Diagnosis still remains a challenge as Dual X Ray Absorptiometry (DXA) machines are located in metros. Most of the women undergo DXA after they already sustained a fracture.

Strategies for treatment of PMO:

  1. Prevention of fall - exercise to improve balance and muscle power, review of medications, making home, and surrounding more safe.
  2. Adequate calcium (1-1.5 g of elemental calcium), VD of 2000 units/day.


The drugs available in India for treatment of osteoporosis are:

  1. Antiresorptives - Alandronate, Risedronate, Ibandronate, Injectable Zolendronic acid 5 mg, and Ibandronate 3 mg are approved therapeutic options. Calcitonin, Raloxifene, and Estrogen are also options but they have limited utility.
  2. Anabolic Agents: Teriperatide.


The important question is:

  1. Who needs treatment? Indian women have lower measured BMD as compared with Caucasian women because of small bone size. The development of normative data of BMD in Indian women is in preliminary stages. [2] Therefore, assessment of fracture risk is very important as many women will meet the BMD criteria for initiating drug treatment. More important is to understand that as they have relatively early menopause, the options would be exhausted by the time Indian Postmenopausal women touches 60-65 years. Fracture risk assessment (FRAX) is a good tool to assess fracture risk. (It has its pro and cons) but main problem, India is not in the FRAX list. [3] In the absence of a FRAX model for a particular country, it has been suggested to use a surrogate country for which the epidemiology of osteoporosis most closely approximates the index country. NOF recommends that FDA-approved medical therapies be considered in postmenopausal women and mean age 50 years and older with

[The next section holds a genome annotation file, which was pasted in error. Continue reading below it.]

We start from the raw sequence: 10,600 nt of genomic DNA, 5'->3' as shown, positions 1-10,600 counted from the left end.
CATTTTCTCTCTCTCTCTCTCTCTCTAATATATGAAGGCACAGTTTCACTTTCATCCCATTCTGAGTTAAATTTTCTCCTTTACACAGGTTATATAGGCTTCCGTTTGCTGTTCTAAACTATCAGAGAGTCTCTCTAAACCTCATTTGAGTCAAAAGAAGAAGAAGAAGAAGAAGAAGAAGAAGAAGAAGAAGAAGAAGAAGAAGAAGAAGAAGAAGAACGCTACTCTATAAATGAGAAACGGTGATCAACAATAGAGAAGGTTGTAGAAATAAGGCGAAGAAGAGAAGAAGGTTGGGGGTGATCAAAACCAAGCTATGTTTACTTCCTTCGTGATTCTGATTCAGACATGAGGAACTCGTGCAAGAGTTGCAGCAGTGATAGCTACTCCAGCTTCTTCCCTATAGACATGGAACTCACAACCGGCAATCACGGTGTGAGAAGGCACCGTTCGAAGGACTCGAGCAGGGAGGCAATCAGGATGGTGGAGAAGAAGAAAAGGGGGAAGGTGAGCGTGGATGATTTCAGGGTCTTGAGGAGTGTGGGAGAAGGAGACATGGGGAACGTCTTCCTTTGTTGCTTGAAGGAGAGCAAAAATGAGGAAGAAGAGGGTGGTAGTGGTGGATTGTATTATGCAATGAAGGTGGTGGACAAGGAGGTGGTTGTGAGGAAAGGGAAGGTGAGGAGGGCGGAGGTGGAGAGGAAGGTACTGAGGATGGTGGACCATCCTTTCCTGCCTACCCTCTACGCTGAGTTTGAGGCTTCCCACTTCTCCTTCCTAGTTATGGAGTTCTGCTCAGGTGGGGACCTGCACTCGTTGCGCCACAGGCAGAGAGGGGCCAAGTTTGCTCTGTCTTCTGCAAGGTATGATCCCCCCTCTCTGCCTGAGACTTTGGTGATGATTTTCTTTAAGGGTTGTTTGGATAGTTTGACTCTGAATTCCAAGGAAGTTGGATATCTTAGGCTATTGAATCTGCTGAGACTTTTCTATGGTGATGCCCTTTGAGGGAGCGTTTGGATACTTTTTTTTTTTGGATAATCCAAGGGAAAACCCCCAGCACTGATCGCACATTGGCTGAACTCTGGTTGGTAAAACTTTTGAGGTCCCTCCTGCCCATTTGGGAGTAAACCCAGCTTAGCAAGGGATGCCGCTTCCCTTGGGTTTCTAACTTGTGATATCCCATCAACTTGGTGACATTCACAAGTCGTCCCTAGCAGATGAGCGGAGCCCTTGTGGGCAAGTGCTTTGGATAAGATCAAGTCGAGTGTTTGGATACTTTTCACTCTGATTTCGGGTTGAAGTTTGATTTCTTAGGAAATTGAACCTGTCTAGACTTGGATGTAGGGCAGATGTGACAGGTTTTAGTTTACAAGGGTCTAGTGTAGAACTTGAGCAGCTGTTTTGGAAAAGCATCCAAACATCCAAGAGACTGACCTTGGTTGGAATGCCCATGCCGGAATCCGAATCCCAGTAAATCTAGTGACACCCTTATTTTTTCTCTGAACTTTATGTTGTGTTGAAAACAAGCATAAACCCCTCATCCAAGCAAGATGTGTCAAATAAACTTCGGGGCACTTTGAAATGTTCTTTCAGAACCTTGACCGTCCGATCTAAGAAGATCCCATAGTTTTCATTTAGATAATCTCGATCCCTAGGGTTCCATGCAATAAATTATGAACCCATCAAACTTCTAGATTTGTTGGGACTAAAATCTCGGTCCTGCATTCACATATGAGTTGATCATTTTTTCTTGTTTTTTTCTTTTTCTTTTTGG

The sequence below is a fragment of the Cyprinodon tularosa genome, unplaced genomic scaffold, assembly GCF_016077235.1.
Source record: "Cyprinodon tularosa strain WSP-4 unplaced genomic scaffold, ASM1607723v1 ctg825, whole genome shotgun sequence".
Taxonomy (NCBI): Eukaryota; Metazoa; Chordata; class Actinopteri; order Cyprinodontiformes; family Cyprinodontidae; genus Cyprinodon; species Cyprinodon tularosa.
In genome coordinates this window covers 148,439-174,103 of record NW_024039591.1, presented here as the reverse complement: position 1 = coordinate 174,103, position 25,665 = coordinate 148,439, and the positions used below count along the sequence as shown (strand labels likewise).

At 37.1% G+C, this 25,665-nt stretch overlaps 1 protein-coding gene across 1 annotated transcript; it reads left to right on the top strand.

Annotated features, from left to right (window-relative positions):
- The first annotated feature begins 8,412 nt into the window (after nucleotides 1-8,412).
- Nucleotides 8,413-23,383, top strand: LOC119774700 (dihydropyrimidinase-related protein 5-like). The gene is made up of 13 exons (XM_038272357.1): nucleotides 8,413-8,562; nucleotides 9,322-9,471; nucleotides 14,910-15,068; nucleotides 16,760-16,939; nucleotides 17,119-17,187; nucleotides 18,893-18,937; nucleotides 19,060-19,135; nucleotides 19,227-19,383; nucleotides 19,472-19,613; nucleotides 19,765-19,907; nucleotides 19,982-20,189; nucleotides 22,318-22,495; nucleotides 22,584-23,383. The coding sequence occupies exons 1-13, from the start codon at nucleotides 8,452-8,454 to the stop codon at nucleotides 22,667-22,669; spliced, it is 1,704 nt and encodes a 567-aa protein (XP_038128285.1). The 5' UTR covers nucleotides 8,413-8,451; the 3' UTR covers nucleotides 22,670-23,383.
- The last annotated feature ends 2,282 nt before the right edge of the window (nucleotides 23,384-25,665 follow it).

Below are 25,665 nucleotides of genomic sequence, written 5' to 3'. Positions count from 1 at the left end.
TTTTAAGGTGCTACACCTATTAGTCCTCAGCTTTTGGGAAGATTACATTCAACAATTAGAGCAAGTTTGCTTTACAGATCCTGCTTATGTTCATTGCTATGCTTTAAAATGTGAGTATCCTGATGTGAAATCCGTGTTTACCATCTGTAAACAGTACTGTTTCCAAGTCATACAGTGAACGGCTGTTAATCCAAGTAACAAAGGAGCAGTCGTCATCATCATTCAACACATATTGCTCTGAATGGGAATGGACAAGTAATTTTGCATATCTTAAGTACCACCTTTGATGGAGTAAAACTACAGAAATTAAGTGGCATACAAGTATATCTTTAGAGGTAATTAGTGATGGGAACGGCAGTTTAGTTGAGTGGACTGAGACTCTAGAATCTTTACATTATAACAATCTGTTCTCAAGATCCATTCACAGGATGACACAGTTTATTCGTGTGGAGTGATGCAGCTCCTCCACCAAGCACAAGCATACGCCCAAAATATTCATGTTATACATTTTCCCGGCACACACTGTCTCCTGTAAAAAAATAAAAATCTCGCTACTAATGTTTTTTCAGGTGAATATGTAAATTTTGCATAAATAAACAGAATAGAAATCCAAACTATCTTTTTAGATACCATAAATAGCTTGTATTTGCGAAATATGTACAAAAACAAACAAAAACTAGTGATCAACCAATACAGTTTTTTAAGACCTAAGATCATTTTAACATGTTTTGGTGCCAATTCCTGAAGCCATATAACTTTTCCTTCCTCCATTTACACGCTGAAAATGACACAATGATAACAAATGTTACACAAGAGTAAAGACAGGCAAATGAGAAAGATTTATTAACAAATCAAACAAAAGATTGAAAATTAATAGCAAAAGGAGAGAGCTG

1. Hip or vertebral (clinical or morphometric) fracture
    2. T-score ≤±2.5 at the spine or hip
    3. Ten-year fracture probability by FRAX® ≥ 3% for hip fracture or ≥ 20% for major osteoporotic fracture.
  2. How to monitor DXA or Bone turnover markers?
  3. How long to treat? If on bisphosphonates - when to take drug holiday? What should be the duration of drug holiday? How to monitor the patient during drug holiday?


These questions do not have any definite answers, the clinician is being faced with these dilemmas more often in clinical practice. [4] There is urgent need for long-term studies from our country in postmenopausal women suffering with osteoporosis.

 
   References Top

1.Acharya S, Srivastava A, Sen IB. Osteoporosis in Indian women aged 40-60 years. Arch Osteoporos 2010;5:83-9.  Back to cited text no. 1
    
2.Makker A, Mishra G. Normative bone mineral density data at multiple skeletal sites in Indian subjects. Arch Osteoporos 2008;3:25-37.  Back to cited text no. 2
    
3.Cauley JA, Fuleihan GE, Luckey MM. FRAX International Task Force of the 2010 Joint International Society for Clinical Densitometry and International Osteoporosis Foundation Position Development Conference. on behalf of the FRAX Position Development Conference Members. J Clin Densitometry 2011;14:237-9.  Back to cited text no. 3
    
4.Bonnick SL. Monitoring osteoporosis therapy: Bone mineral density, bone turnover markers, or both? Am J Med 2006;119(4 Suppl 1):S25-3.  Back to cited text no. 4